Grape-harvest dates hold climate clues

The vintner’s age-old habit of picking no grapes before their time may give scientists a tool for determining European climate patterns for the past 500 years.

Grapevines are particularly sensitive to the temperature and amounts of precipitation they’re exposed to at various phases of their 2-year fruit-production cycle. A pair of French researchers contend that an analysis of the yearly grape-harvest dates in Europe could help climatologists fill in the blanks of the continent’s postmedieval climate records.

Europe’s weather, especially in the winter, is driven by the so-called North Atlantic Oscillation (NAO). The NAO index measures the difference in pressure between a region of nearly permanent low atmospheric pressure hovering near Iceland and a region of high pressure that typically resides off the northwestern coast of Africa. Changes in the index affect the paths of storms and low-pressure systems crossing the Atlantic and moving into Europe (SN: 10/25/97, p. 268).

When the NAO index is high, weather systems generally are stronger than normal and invade the continent on a more northerly path. This typically heralds a winter with milder temperatures and more-humid conditions than normal in northern Europe, says Annie Souriau, a climatologist at the National Center for Space Studies in Toulouse, France.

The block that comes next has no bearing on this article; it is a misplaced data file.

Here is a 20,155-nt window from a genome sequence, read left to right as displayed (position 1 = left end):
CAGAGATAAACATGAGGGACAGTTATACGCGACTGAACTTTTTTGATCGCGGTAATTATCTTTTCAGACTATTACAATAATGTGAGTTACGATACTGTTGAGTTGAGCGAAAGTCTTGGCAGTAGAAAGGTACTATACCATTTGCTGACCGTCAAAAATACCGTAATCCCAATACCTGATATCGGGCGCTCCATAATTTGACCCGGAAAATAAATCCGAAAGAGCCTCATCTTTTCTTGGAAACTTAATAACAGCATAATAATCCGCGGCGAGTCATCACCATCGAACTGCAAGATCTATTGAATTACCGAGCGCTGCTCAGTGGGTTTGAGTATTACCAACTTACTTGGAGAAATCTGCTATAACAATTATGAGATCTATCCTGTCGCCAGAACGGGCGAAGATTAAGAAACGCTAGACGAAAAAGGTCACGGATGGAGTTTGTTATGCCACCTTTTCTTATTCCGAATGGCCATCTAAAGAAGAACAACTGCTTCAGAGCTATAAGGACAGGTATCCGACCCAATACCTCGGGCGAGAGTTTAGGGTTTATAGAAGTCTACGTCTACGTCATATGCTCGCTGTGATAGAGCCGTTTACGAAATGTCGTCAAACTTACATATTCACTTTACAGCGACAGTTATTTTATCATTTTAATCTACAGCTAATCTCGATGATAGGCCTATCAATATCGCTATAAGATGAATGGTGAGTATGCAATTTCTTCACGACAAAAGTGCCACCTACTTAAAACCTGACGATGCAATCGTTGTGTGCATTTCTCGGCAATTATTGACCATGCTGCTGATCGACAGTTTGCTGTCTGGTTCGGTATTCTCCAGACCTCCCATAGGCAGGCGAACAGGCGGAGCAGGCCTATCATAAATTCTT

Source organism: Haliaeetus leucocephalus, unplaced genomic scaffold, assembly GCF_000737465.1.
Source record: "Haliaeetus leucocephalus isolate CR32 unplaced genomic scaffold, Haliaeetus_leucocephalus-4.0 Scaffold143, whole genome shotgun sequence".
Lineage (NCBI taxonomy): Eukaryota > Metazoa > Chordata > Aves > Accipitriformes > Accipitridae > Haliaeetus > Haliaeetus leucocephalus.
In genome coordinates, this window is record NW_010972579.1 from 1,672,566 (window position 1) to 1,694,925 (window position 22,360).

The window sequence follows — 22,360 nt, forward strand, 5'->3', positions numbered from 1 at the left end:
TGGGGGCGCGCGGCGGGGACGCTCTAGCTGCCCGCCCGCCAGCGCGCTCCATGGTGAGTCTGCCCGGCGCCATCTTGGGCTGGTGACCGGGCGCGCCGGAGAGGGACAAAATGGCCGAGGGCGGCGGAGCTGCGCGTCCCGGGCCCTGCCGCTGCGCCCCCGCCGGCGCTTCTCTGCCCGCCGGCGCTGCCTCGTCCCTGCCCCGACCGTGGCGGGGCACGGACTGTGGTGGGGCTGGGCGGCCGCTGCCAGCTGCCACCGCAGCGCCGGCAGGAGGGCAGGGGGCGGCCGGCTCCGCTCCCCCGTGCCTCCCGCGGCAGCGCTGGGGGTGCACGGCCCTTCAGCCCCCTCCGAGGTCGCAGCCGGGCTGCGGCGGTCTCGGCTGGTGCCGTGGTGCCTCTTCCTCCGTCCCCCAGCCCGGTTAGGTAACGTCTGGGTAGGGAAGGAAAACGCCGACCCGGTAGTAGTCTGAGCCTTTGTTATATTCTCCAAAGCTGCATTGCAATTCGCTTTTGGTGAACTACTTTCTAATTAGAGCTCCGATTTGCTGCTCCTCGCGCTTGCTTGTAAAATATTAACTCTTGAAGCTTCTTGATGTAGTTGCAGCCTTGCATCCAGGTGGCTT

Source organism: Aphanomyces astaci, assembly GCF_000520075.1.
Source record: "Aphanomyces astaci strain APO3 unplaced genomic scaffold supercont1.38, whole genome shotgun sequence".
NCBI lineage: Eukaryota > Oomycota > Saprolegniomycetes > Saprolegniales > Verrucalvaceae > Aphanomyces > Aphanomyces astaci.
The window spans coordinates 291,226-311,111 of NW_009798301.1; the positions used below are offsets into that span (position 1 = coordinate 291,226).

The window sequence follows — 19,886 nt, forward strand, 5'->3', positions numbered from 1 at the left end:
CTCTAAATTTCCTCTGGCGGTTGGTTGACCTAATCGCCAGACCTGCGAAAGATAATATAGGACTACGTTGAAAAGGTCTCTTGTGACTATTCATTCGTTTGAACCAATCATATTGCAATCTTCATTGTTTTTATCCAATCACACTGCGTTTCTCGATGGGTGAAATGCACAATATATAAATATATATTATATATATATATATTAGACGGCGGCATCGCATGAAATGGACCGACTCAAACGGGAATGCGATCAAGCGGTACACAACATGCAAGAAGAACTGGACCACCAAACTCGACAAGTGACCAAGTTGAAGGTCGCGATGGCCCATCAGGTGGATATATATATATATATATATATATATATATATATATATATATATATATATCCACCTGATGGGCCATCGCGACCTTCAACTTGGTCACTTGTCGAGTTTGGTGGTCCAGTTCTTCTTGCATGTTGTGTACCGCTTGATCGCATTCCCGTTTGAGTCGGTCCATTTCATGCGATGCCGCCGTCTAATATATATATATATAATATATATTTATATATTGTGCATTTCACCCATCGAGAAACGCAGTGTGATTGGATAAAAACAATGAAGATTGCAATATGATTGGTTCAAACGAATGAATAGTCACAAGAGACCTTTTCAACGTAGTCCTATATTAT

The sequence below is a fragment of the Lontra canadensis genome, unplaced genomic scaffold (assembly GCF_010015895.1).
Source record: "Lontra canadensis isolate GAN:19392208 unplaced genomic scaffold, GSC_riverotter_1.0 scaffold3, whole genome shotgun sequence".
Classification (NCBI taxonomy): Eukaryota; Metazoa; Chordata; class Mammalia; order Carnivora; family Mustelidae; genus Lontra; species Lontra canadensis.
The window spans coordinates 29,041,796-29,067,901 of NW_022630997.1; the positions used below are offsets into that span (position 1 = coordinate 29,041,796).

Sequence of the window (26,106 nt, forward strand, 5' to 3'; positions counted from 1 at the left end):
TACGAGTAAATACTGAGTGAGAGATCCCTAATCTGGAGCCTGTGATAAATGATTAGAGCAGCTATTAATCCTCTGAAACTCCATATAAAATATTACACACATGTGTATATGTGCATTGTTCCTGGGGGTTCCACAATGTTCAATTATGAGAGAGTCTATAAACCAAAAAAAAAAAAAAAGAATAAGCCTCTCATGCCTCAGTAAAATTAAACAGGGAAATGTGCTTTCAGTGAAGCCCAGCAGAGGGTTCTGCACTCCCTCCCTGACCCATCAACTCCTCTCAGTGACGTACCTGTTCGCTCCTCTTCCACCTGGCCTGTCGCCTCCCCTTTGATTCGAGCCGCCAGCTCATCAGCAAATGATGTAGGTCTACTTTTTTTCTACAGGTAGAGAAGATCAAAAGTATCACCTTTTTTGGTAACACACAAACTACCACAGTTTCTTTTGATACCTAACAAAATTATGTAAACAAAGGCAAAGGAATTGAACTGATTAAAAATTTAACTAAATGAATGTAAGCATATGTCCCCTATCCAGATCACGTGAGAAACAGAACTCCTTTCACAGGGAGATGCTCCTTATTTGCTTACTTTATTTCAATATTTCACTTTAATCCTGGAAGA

Souriau and atmospheric scientist Pascal Yiou of the French Atomic Energy Commission in Gif-sur-Yvette report in the Oct. 15 Geophysical Research Letters that the monthly average of the NAO index for the past 175 years correlates with the prime grape-picking time. A low NAO index for December, which typically signifies a colder-than-normal winter, was usually associated with an early grape harvest the next year. A high NAO index in May, which indicates a warm, humid spring, also seemed to be linked to an early ripening.

Although European scientists measured atmospheric pressure even in the mid-17th century, the weather data needed to calculate the NAO index didn’t become regularly available until 1825. Souriau and Yiou suggest that climatologists may be able to use the archival data of grape-harvest dates to reconstruct a much longer NAO history. In some regions of northern Europe, village archives detailing grape harvests go back to the late 1400s.

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